(Invited) Redox Chemistry of Li-Sulfur Batteries Investigated Via Electrochemistry, X-Ray Photoelectron Spectroscopy and Electron Paramagnetic Resonance

Wednesday, 4 October 2017: 15:20
Chesapeake K (Gaylord National Resort and Convention Center)
S. Ivanov, S. Mai, A. Bund, A. Dimitrova, and S. Krischok (Technische Universität Ilmenau)
With specific energies of 400–500 Wh kg-1 Li-Sulphur (Li-S) batteries are promising candidates for energy storage applications. Challenges that still impede their commercialization are the expansion of the cathode during discharge, low conductivity, operational instability due to side reactions and slow Li+ transport [1]. In the presence of Li+, sulphur undergoes a multistep reduction, yielding Li2S as an end product. Practically, however, the highly reactive and soluble sulphur intermediates (polysulfides) inevitably form and start their activity as a redox shuttle or/and participate in side reactions. These processes follow a complicated mechanism, which clarification requires a comprehensive analysis [1-3].

This paper will discuss recent results from the authors' labs on the multi-electron transfer of sulfur as a function of the electrolyte composition. Additionally, we have investigated the influence of cathode binder type (e.g. Polyvinylidene difluoride-PVDF, Carboxymethylcellulose-CMC, Guar gum - GG) on the cycling performance of the cathodes.

Our methodology involves a combination of electrochemical (galvanostatic cycling, cyclic voltammetry, impedance spectroscopy- EIS) and spectroscopic methods (X-ray Photoelectron Spectroscopy, XPS; Electron Paramagnetic Resonance, EPR), useful for analysis of electrolyte and interface stability. We will show that the increase of lithium bis(trifluoromethylsulfonyl)imide (Li[Tf2N]) concentration displays a valuable impact on the cycling stability(Fig1A,B), suppressing the shuttle effect and improving capacity retention of the sulfur-lithium cells. Moreover, the polysaccharide type binders present better cycling performance in terms of capacity retention and current efficiency (Fig1A,B).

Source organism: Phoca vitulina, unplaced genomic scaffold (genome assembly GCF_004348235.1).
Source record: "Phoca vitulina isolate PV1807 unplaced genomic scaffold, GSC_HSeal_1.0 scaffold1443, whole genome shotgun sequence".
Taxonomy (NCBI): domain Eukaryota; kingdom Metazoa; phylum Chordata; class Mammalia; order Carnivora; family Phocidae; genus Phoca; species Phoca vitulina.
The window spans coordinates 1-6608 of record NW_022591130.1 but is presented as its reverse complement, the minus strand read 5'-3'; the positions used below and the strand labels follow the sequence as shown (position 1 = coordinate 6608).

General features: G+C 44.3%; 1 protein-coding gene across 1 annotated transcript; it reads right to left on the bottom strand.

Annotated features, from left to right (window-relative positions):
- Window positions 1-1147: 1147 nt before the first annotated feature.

To understand the origin of this improvement we characterized the chemical composition of the cycled electrodes by means of XPS. Additionally, the role of small amount 1-butyl-1-methyl-pyrrolidinium bis(trifluoromethylsulfonyl)imide ([BMP][Tf2N]) was also studied. Fig.1C,D compares the Li1s and S2p experimental core level peaks from three different anode samples. Sulphur displays multicomponent spectra, in which Li2S (S2p3/2~160eV), disulfides (S2p3/2~162eV), sulfites (S2p3/2~167eV) and sulfates (S2p3/2~169eV) can be distinguished [4]. Their comparison reveals difference in the composition on the surface and in the bulk of the passivating layer, when lower concentration of Li[Tf2N] was used, independent on the presence of [BMP][Tf2N] (Spectra 1 and 3). The later however, facilitate the overall decrease of sulphur quantity in the bulk (Spectra 3). Contrary, higher Li[Tf2N] concentration shows nearly identical spectral features before and after sputtering (Spectra 2), suggesting homogeneous in-depth elemental distribution in the interfacial layer. We anticipate that the Li1s core level peaks originate from at least three Li-containing species (Fig.1C), which close proximity in the binding energy scale leads to spectral broadening (FWHM ~3eV, Fig1, Li1s-Panel).

The influence of the electrolyte composition on the electrical properties of Li-electrolyte interface was studied by impedance spectroscopy using a symmetric cell [5]. This method allows an individual assessment of the Li|electrolyte interface without interferences from the reference electrode position and the presence of cathode. The properties of the anode interface are correlated with their surface chemical composition, analyzed by XPS.

By using EPR we studied the paramagnetic species formed at the early lithiation stage, where typically just long chain polysulfide anions are present. Our studies demonstrate generation of at least one sulphur-centered radical, which suggests that disproportionation accompany the sulfur lithiation reaction [6]. We will discuss the quantity, the life-time and the coordination geometry of the detected radicals.


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2. C. Barchasz, F. Molton, C. Duboc, J. Leprêtre, S. Patoux, F. Alloin, Anal. Chem. 84 (2012) 3973-3980.

3. Y. Lu, Q. He, H. Gasteiger, J. Phys. Chem. C, 118, (2014) 5733-5741.

4. C.D.Wagner, A.V. Naumkin, A. Kraut-Vass, J.W.Allison, C.J.Powell and J.R.Rumple, Jt., NIST X-Ray Photoelectron Spectroscopy Database, NIST Standard Reference Database 20, Version 3.5, http://srdata.nist.gov/xps/

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6. Q. Wang, J. Zheng, E. Walter, H. Pan, D. Lv, P. Zuo, H. Chen, Z. Deng, B. Liaw, X. Yu, X. Yang, J. Zhang, J. Liu, J. Xiao, J. Electrochem. Soc., 162 (2015) A474-A478